cryoglobulinemia


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cryoglobulinemia

 [kri″o-glob″u-lin-e´me-ah]
the presence of cryoglobulin in the blood, associated with a variety of clinical manifestations including Raynaud's phenomenon, vascular purpura, cold urticaria, necrosis of extremities, bleeding disorders, vasculitis, arthralgia, neurologic manifestations, hepatosplenomegaly, and glomerulonephritis.

cry·o·glob·u·lin·e·mi·a

(krī'ō-glob'yū-li-nē'mē-ă),
The presence of abnormal quantities of cryoglobulin in the blood plasma.

cryoglobulinemia

Primary cryoglobulinemia Hematology A condition caused by proteins that precipitate in vivo on cooling of acral parts, which are often associated with immune complex-related disease; cryoglobulinemia has been divided into 3 clinical forms Clinical Pain, cyanosis, arthralgias, vascular purpuras, cold intolerance, HTN, CHF Lab ↓ C4 and other complement proteins
Cryoglobulinemia
Type I Monoclonal cryoglobulinemia Underlying disease is often malignant; IgG (malignant myeloma), IgM macroglobulinemia or lymphoma/CLL, rarely others (eg IgA nephropathy), benign monoclonal gammopathy
Type II Poly-monoclonal cryoglobulinemia A complex of immunoglobulins, eg mixed IgM-IgG, G-G, A-G or other combinations that may be associated with lymphoreticular disease or connective tissue disease (rheumatoid arthritis, Sjögren syndrome, mixed essential cryoglobulinemia)
Type III Mixed polyclonal-polyclonal cryoglobulinemia Mixed IgG & IgM, ± IgA, due to rheumatoid arthritis, SLE, Sjögren syndrome, EBV, CMV, subacute bacterial infections, poststreptococcal, crescentic and membranoproliferative glomerulonephritides, DM, chronic hepatitis, biliary cirrhosis

cry·o·glob·u·lin·e·mi·a

(krī'ō-glob'yū-li-nē'mē-ă)
The presence of abnormal quantities of cryoglobulin in blood plasma.
Synonym(s): cryoglobulinaemia.

Cryoglobulinemia

Condition in which protein in the blood forms particles in the cold, blocking blood vessels and leading to pain and numbness of the extremities.
References in periodicals archive ?
We concluded that liver histology should be performed in untreated HCV carriers that are seropositive for either smooth muscle antibodies or cryoglobulinemia.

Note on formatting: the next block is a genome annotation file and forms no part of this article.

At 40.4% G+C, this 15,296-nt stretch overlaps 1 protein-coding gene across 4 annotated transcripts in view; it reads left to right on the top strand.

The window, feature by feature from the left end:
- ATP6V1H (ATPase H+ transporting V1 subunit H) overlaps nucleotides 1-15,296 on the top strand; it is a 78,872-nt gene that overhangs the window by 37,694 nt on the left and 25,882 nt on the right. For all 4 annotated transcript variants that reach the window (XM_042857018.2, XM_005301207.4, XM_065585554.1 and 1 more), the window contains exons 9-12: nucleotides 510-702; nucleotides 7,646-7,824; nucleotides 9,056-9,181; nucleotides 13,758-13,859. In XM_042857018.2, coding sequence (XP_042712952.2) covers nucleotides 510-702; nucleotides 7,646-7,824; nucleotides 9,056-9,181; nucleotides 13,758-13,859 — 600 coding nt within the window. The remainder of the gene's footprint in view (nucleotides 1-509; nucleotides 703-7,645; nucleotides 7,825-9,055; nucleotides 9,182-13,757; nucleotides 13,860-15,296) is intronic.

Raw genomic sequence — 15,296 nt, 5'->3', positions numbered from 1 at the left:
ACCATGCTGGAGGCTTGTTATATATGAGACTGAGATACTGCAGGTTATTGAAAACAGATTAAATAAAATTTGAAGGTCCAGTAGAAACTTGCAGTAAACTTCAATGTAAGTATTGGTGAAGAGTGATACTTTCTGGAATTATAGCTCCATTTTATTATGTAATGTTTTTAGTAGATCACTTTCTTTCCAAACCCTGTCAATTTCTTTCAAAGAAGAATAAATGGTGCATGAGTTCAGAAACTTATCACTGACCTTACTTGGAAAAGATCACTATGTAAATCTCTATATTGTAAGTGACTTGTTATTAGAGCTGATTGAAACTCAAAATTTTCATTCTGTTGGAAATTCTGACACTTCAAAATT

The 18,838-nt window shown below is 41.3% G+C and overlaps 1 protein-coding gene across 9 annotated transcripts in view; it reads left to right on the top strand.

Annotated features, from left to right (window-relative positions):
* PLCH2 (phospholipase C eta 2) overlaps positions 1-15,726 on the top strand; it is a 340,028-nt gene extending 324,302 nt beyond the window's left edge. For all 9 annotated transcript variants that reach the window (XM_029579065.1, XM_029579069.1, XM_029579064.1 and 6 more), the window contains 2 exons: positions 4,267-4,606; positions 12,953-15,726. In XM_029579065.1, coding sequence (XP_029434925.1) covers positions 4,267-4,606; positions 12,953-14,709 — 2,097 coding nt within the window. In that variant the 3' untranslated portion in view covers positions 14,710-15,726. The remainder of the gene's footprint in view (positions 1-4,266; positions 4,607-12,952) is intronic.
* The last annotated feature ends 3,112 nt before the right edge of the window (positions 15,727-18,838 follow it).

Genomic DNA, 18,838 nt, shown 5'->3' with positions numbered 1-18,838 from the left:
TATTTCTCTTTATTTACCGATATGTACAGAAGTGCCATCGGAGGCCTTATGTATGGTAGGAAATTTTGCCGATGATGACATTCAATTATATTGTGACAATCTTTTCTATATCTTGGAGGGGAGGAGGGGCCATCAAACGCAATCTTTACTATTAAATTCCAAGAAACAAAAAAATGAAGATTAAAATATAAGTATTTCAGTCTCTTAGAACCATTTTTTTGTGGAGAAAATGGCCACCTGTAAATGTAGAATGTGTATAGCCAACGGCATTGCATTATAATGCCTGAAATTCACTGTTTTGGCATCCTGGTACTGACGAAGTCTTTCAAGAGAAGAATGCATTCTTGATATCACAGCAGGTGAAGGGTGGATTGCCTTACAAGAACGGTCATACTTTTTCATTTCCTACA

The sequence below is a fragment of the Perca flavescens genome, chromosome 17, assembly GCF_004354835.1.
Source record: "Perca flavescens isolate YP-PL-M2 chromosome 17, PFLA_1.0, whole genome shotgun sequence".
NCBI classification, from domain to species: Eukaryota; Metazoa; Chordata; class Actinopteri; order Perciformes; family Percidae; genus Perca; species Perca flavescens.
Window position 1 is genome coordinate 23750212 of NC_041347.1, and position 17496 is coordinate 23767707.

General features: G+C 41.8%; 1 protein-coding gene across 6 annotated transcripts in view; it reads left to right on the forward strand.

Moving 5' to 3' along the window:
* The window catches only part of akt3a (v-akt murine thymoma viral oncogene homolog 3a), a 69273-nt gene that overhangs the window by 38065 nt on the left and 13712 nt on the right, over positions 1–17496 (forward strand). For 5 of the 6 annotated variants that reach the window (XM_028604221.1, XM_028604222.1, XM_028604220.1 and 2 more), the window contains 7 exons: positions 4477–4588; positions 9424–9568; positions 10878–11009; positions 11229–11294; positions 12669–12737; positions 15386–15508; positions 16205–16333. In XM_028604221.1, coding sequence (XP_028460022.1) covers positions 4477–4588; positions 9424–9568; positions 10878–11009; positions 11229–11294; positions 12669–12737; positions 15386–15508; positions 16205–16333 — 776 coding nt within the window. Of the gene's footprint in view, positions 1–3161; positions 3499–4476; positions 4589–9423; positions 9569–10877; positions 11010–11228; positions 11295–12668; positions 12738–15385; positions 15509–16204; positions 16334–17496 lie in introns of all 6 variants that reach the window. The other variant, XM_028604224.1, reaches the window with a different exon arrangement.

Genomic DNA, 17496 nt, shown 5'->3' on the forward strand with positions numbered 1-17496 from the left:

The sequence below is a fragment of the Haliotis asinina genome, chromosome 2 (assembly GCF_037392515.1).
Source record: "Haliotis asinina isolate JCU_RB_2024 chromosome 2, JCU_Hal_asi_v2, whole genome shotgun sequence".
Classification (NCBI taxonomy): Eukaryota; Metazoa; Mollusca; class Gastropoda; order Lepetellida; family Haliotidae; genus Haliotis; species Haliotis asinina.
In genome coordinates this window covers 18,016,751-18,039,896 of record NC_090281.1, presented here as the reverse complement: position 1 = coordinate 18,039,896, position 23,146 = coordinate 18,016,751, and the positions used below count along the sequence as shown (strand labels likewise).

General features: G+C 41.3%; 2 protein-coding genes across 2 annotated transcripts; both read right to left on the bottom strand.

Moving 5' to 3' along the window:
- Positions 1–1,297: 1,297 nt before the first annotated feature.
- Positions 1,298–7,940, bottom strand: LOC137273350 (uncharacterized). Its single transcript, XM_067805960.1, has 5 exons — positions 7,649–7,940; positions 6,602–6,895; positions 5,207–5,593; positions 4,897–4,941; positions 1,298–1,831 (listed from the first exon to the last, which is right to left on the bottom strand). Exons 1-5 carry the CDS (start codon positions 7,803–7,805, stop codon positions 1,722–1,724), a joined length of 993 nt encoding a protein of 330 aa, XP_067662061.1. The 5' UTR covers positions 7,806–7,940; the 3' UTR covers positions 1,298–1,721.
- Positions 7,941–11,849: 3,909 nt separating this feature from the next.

Absence of antibodies to cyclic citrullinated peptide in sera of patients with hepatitis C infection and cryoglobulinemia. Arthritis Rheum 2004; 50: 2305-8.
Other entities that have been reported in association with DAH include primary antiphospholipid antibody syndrome, mixed cryoglobulinemia, Behcet syndrome, and Henoch-Schonlein purpura along with some drug reactions and some infections (human immunodeficiency virus, listeriosis).
Although macroenzymes have been reported to be associated with autoimmune disorders, including rheumatoid arthritis, systemic lupus erythematosus, ankylosing spondylitis, cryoglobulinemia, and inflammatory bowel disease, there is no convincing evidence of antienzyme antibodies causing disease (5-8), although some antienzyme antibodies (such as antithyroid peroxidase and anti-LKM1) are considered markers of autoimmune diseases.
Rheumatic symptoms associated with HCV may represent essential mixed cryoglobulinemia (J.
Over the past 3 years, several high-profile gastroenterologists and dermatologists have called for routine HCV screening in patients with nonfamilial porphyria cutanea tarda or small-vessel vasculitis caused by essential mixed cryoglobulinemia (types II and III).
Our study is limited by a lack of cryoglobulinemia testing (due to technical reasons), which is an independent factor of sensorimotor neuropathy and mononeuritis multiplex.
Hepatitis A Virus: Jaundice rarely cryoglobulinemia and vasculitis.
Cryoglobulinemia is associated with Raynaud's phenomenon, cold urticaria, dizziness, and epistaxis; it is also associated with hepatitis C infection in >90% of cases.
In the 1960s, using transmission electron microscopy, a recently introduced diagnostic tool, Drs Gallo and Helen Feiner published an elegant study of deposits associated with cryoglobulinemia. Dr Gallo also pioneered ultrastructural studies on nodular glomerulopathy associated with nonamyloidotic [kappa] light-chain deposits and immunolabeling of amyloid fibrils as well as the amyloidlike fibrils of fibrillary glomerulopathy.
In the setting of a chronic, untreated HCV infection and evidence of nephrotic syndrome, a cryocrit was requested to investigate the possibility of membranoproliferative glomerulonephritis secondary to cryoglobulinemia. A renal biopsy demonstrated diffuse, proliferative glomerulonephritis and immune-complex deposits.